This is what got us here in the first place

The line taken both by speakers at the WEF Davos virtual conference, and in its publicity beforehand, is that “The Great Reset” is the way to go forward, rather than a return to the previous normal, because the latter is what got us into this mess in the first place. That claim requires a little examination.

Rather than giving a full account of the parlous state of the world, these speakers have been focusing mainly on the COVID pandemic as the crisis which proves the failure of the old system. As far as any detail is given (which is not much), the emphasis seems to be on how much better things would have been if the situation had been managed in the cooperative and sustainable manner promised by “stakeholder capitalism.” As it was, nation states, and presumably shareholders solely interested in profit, worked against each other, resulting in all the deaths from the infection, together with the economic slump which is scarcely yet beginning to bite – or at least its effects have been ignored by a press only concerned with exactly what variant of virus or vaccine generated exactly what big numbers today.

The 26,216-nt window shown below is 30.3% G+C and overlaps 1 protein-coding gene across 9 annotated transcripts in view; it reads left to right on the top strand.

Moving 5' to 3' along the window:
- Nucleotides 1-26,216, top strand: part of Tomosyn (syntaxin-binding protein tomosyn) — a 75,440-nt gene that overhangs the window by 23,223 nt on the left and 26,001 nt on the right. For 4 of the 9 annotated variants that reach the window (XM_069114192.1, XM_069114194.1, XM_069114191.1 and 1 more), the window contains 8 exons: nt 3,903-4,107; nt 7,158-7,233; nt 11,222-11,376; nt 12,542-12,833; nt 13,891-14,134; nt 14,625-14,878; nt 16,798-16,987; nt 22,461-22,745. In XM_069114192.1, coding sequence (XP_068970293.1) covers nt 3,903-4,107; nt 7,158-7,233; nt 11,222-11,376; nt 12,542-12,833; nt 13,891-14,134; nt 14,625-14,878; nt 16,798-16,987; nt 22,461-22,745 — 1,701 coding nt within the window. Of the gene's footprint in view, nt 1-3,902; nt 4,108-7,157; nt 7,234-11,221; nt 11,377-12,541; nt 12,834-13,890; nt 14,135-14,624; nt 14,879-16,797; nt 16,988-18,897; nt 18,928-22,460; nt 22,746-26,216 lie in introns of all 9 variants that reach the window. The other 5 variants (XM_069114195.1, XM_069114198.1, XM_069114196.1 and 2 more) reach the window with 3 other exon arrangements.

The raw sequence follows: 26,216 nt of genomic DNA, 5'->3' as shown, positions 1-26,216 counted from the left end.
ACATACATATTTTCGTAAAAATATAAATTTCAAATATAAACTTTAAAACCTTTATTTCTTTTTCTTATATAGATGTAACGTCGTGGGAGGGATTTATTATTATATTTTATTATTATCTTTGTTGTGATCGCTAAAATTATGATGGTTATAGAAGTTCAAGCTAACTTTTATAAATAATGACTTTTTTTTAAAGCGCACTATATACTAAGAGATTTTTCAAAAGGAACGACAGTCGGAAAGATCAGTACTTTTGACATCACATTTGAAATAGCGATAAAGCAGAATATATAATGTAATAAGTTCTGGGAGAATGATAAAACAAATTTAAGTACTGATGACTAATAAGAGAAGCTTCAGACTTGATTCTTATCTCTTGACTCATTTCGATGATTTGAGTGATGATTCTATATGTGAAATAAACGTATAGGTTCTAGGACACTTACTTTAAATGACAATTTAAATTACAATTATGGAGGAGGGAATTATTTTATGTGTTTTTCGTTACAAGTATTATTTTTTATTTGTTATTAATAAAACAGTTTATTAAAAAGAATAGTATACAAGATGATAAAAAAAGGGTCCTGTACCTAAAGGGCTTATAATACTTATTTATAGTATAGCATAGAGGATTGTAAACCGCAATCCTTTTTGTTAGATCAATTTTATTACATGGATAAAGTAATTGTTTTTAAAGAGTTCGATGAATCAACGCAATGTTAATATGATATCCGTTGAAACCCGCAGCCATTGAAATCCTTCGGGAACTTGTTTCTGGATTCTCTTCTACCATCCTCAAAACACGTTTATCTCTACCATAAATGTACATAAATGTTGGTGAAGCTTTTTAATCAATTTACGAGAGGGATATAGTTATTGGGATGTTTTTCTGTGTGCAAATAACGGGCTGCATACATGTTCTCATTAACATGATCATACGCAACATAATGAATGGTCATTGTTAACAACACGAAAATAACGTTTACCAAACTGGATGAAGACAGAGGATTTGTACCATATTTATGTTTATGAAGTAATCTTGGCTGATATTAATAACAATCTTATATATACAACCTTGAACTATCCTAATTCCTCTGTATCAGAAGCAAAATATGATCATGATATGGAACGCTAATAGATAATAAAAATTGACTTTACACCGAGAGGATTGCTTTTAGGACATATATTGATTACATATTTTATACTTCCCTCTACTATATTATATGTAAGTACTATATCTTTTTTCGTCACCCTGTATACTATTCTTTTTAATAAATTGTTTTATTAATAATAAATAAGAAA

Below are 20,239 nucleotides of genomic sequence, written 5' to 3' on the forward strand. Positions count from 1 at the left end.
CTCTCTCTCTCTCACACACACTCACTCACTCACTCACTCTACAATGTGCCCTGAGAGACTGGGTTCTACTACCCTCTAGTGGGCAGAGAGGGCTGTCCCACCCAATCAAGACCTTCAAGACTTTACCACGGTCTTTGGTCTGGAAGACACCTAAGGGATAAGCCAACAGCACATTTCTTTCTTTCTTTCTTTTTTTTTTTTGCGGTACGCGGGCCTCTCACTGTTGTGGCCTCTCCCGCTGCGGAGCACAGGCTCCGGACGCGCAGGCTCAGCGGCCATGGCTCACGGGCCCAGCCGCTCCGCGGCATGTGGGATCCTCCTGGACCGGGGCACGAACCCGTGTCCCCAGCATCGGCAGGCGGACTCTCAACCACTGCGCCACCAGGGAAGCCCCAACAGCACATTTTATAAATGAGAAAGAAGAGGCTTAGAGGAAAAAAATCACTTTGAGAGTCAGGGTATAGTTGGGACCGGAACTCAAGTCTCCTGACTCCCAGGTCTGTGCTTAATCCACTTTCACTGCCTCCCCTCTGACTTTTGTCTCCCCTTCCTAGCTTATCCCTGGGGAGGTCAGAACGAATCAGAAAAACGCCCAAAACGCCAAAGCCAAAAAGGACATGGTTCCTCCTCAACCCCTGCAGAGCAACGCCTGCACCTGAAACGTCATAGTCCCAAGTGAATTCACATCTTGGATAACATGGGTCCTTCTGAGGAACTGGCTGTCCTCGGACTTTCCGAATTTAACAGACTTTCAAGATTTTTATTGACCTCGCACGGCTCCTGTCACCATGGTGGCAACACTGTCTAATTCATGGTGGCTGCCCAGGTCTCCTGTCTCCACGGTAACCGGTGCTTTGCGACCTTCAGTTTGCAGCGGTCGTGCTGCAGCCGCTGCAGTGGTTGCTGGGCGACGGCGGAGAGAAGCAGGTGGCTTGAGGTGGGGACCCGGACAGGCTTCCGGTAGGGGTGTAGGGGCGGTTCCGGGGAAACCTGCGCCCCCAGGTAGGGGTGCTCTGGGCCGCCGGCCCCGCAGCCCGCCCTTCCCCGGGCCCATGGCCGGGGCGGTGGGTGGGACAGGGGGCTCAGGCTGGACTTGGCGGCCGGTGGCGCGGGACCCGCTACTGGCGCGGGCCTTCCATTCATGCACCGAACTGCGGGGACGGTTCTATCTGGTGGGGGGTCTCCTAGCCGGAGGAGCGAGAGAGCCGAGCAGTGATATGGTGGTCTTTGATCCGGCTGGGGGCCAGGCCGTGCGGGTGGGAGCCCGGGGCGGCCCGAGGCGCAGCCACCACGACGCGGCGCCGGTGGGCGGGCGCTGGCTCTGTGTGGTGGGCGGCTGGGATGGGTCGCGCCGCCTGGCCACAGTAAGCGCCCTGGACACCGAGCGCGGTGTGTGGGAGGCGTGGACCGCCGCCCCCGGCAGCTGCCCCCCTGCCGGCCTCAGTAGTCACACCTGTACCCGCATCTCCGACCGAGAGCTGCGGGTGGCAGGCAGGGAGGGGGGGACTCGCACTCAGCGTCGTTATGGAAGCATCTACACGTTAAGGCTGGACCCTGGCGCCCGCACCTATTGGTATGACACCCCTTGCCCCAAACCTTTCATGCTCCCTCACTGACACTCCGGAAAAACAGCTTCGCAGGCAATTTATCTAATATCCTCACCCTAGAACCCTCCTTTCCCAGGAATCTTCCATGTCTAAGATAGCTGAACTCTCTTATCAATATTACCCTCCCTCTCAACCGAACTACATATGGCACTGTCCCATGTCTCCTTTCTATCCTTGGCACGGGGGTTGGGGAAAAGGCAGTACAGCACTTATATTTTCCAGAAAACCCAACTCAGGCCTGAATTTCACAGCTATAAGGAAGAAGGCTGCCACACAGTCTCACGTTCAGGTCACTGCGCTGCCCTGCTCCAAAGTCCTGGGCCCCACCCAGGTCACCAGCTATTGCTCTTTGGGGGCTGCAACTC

I beg to differ. The last biggest pandemic, that of H3N2 Hong Kong Flu in 1968-9, was managed primarily at national level. Very few intensive care beds existed then, though in the days before increasing efficiency led to bed closures, there were still “fever hospitals” for those who became sick to be isolated from others. And since there was no technology to produce PCR test kits or vaccines or anti-virals, Big Pharma had little or no no contribution to make (only 9 million doses of an experimental US vaccine were produced), and shareholders were kept busy making money in other fields, such as putting a man on the Moon and supporting the arts.